Where Bear?

In over thirty years of camping and otherwise spending time out of doors, I can count on one hand the number of times I’ve seen an animal in the wild bigger than, say, the raccoons and porcupines which infest Frontenac Provincial Park.


Index Finger: And this one’s set at a garbage dump, which stretches “in the wild” past credibility really. But I’m desperate. Dad and his girlfriend had rented a cottage for the summer near Huntsville, Ontario. One night we followed local tradition and drove out to the dump to watch the local black bears. Ten or so cars lined up, headlights reflecting on a small mountain of black and green plastic garbage bags while a trio of black bears made a mountain out of a molehill. One dude, a tourist, likely, same as us, had to get out of his car for a closer photo. One of the bears sped straight at him ’til the man locked himself back in his car. The bear, point made, returned immediately to eating. Clearly, this had not been an emotional event for him.

Middle Finger: Once, on an early spring hiking trip in Frontenac, my buddy Tom and I came into a meadow where a fawn was drinking water from a puddle. The fawn, surprised, bolted in one direction. And from an explosion in the undergrowth nearby, whatever had been stalking that fawn – a wolf, perhaps – took off in the other, leaving Tom and I to wonder at just what goes on in nature when no-one’s looking.

Ring Finger: One morning on a canoeing trip in Algonquin Provincial Park, Derek and I followed a great blue heron as it kept one bend ahead of us along a river that snaked its way through mile after mile of tall grass. We came around a bend to discover a moose cow standing ankle deep in the water. She watched us warily as she continued to eat, and our awe turned to consternation as we realized that she had no intention of moving for us, which meant we would have to paddle our suddenly vulnerable-seeming canoe within range of her hoofs on this narrow river. Of course, we made it safely past.

Pinkie: Again not exactly a wildlife story, but once again with Derek, while still hallucinating from the jet lag of a flight from Seoul, Korea to San Francisco, we through our sleeping bags down next to the car in a national forest and tried to sleep as cowbells circled our impromptu camp in the dark, mist-filled forest.

Thumb: This summer, heck just last week, while driving on the Icefields Parkway in Banff National Park, my wife Rumi and I spotted first, a herd of elk eating along a distant treeline, and second,  a mother black bear and cub before they disappeared into the roadside bush.

There have been near-misses, such as the LP-sized pawprint of a higuma Hokkaido brown bear (a kind of grizzly), still crumbling from freshness, on a trail through head-high bamboo grass in a remote, mist-shrouded wetland in Hokkaido’s Daisetsuzan National Park…

And oh yeah: a chamois on a grassy meadow in Murren, Switzerland, apparently startled that anyone would venture outside in a snowfall. in July.

But you get the idea. Despite years of camping, hiking, canoeing, kayaking, and otherwise spending time out of doors, I have had very few large game encounters.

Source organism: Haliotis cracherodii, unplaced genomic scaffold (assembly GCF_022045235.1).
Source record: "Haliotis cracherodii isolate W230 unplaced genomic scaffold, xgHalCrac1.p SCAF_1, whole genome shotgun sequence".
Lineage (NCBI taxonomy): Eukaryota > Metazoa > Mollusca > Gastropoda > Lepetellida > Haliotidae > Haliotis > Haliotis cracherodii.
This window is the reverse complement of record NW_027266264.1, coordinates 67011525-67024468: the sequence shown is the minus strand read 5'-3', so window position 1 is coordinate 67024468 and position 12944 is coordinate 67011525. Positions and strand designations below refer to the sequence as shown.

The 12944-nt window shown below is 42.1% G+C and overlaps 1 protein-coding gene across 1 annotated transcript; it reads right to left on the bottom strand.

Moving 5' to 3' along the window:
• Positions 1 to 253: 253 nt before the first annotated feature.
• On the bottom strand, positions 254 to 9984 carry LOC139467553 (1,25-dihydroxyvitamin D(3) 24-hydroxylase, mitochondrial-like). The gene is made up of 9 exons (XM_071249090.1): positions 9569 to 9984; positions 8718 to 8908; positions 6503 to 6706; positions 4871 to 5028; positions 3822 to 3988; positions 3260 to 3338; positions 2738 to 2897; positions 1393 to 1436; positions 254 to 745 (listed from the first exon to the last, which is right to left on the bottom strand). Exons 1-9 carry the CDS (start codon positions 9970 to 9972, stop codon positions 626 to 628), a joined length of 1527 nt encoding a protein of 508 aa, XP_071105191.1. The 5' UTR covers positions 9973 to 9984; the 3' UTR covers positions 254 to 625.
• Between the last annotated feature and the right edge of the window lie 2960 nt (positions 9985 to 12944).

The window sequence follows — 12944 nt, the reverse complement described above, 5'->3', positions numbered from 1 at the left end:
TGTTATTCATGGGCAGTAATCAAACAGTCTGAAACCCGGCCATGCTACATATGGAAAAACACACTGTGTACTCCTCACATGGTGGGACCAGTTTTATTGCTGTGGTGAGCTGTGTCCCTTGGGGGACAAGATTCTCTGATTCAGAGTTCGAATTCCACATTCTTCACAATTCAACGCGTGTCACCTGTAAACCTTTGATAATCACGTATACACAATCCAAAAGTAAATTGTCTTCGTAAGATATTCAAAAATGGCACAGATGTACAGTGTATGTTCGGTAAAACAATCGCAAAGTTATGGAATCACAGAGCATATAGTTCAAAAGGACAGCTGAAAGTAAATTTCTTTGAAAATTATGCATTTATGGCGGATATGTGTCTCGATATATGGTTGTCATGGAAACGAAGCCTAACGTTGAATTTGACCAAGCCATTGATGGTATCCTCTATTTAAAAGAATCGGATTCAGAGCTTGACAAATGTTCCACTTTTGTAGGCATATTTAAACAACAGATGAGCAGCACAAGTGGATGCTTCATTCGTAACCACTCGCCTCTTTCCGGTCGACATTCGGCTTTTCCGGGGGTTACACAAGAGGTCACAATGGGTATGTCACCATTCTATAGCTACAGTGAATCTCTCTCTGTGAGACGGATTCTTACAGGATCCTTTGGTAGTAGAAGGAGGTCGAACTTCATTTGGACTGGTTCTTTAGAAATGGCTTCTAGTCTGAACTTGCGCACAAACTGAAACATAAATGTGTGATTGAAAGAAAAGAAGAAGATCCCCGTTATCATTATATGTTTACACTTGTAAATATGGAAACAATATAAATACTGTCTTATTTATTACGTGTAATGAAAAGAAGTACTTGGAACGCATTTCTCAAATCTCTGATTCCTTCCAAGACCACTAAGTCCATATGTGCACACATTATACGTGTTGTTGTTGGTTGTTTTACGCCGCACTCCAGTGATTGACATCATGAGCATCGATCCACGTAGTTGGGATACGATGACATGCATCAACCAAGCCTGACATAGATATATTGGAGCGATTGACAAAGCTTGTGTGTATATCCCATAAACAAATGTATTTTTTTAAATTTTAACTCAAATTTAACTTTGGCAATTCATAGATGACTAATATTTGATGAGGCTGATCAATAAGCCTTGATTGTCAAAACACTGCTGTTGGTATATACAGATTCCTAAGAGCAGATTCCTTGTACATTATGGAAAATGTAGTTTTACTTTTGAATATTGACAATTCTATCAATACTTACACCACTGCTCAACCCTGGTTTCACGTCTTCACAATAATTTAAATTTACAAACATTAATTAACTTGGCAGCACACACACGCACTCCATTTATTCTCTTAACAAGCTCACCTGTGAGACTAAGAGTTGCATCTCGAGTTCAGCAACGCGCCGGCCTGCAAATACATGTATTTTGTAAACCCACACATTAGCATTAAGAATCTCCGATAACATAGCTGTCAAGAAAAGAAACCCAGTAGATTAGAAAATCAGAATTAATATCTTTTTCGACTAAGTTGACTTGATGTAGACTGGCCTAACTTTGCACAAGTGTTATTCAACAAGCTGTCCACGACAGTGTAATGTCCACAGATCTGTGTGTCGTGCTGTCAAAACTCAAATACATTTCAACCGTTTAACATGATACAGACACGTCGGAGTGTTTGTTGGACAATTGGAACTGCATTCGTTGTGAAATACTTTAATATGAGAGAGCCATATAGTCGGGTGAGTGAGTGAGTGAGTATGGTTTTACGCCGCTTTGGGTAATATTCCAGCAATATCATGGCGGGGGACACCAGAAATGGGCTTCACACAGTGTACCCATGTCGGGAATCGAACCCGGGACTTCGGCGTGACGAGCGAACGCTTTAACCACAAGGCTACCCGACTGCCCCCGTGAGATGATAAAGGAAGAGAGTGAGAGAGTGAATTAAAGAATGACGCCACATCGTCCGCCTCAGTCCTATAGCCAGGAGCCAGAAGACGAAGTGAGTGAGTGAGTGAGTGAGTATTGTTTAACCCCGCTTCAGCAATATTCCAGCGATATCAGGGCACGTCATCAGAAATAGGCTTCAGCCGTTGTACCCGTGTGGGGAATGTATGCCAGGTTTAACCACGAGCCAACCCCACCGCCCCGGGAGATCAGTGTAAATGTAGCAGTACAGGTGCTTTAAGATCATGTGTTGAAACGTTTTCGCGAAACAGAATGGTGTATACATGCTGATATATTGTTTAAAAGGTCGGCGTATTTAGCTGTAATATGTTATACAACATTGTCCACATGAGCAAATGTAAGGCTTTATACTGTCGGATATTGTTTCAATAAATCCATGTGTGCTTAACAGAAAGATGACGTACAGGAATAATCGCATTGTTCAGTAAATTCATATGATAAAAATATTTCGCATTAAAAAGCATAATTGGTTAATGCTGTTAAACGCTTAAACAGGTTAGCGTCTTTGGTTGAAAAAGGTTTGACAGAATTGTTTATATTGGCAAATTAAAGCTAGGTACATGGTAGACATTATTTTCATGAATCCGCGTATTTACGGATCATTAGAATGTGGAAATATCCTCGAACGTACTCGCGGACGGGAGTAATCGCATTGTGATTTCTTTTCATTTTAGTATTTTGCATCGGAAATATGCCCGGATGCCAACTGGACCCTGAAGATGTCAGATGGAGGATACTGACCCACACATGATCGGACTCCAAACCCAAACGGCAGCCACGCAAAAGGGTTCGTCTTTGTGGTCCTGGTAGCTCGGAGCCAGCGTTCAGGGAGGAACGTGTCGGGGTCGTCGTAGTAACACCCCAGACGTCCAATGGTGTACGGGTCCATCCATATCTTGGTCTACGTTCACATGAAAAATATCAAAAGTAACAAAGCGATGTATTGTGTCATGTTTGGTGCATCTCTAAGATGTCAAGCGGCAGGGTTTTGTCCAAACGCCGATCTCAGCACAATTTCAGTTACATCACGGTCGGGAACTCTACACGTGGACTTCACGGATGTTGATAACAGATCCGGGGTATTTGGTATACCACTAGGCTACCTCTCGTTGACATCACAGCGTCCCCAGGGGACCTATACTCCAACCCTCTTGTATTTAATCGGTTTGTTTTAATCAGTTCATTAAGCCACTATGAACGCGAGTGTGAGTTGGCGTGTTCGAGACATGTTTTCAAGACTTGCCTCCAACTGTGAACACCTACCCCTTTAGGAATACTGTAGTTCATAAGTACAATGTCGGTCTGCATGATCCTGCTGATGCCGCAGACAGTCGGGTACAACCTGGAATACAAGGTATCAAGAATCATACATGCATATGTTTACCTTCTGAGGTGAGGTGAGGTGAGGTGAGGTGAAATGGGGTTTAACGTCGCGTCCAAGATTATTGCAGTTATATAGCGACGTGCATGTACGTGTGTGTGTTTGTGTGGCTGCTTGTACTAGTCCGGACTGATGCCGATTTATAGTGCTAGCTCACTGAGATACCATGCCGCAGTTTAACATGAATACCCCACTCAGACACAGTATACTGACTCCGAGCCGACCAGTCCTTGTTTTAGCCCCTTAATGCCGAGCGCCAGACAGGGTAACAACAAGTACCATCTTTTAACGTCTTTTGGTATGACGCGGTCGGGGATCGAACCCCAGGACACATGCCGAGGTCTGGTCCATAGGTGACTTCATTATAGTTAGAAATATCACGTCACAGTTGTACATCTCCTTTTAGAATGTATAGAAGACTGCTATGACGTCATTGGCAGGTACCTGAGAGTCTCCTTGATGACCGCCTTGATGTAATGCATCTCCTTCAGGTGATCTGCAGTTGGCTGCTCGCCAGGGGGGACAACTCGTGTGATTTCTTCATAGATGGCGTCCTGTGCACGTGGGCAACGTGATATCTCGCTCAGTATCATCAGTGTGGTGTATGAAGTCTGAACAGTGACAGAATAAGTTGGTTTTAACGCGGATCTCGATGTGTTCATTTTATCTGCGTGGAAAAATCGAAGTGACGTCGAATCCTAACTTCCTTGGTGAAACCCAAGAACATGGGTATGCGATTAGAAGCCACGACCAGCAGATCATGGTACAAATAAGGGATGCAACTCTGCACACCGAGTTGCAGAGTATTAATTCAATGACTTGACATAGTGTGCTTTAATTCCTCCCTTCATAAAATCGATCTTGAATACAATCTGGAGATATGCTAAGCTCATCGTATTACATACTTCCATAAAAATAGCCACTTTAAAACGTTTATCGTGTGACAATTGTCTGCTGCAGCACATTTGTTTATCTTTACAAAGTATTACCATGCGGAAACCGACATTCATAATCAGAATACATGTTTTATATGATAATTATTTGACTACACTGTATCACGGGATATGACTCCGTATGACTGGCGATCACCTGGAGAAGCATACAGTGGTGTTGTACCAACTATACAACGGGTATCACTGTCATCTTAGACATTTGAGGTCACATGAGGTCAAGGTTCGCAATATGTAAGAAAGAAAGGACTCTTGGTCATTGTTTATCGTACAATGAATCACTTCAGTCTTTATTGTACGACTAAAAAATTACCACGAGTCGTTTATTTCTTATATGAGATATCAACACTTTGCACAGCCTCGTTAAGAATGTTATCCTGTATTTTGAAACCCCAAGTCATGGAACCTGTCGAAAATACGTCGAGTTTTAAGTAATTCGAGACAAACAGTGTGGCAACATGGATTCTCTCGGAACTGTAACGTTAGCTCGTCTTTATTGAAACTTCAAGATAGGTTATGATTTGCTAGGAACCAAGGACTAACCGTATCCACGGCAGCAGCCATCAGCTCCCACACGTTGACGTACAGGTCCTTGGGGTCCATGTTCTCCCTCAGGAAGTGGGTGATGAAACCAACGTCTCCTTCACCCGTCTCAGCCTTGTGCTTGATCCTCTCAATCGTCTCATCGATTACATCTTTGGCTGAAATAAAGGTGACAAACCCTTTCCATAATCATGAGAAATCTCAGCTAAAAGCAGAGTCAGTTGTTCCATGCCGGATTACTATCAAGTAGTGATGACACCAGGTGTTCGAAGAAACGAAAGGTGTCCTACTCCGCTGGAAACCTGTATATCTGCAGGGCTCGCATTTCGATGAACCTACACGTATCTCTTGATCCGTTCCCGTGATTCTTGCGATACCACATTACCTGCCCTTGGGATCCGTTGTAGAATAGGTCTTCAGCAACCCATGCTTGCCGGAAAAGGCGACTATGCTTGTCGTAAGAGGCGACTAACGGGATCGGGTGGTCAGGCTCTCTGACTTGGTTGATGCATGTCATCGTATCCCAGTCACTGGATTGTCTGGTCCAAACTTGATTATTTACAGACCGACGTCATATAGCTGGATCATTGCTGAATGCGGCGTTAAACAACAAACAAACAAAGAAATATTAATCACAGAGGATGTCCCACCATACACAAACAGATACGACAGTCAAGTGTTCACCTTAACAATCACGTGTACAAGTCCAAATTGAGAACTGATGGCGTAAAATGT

All of which is a lead-up to this video, shot by remote camera in Alberta, which shows what I’ve been missing:

Good Reads: “Trudeau: PM, Patriot, Paddler”

Love him or hate him, many Canadians still have strong opinions about Pierre Trudeau, Canada’s 15th Prime Minister from the late 1960s to the mid 1980s.

Personally, I don’t remember much about his politics as leader of the Liberal party. What made Trudeau memorable for me was his larger-than-life public persona, his fusing of the sophisticated city slicker (dayjob: lawyer in Montreal) with an adventurous spirit (pastimes: skier, scuba diver, judo expert; motorcyclist; canoeist).

As Stephen Marche notes in his essay “The Meaning of Hockey,” published in the Summer, 2011 edition of The Walrus and online here,

It was Champlain’s dream to be French and worldly and a humanist, and also to belong to the wilds of North America, to be as like an Indian as possible. The power of this dream runs throughout Canadian history. Trudeau became an icon, despite his obvious failures as a policy-maker, because he captured this spirit more completely than any other figure in history, a citizen of the world and of the river.

Apparently, Trudeau was also something of a scribbler. In 1944, at the age of 25, this “citizen of the river” penned the essay “Exhaustion and Fulfillment: The Ascetic in a Canoe,” since republished on http://www.canoe.ca.

The prose may be somewhat stilted, and the packing list rather anachronistic, but the spirit of the essay still strikes a chord in a sympathetic reader, even in the 21st century:

For it is a condition of such a [canoe] trip that you entrust yourself, stripped of your worldly goods, to nature. Canoe and paddle, blanket and knife, salt pork and flour, fishing rod and rifle; that is about the extent of your wealth. To remove all the useless material baggage from a man’s heritage is, at the same time, to free his mind from petty preoccupations, calculations and memories.

Substitute vacuum-packed dal curry and oatmeal for salt pork and flour,  and a digital camera for fishing rod and rifle, and you’re all set!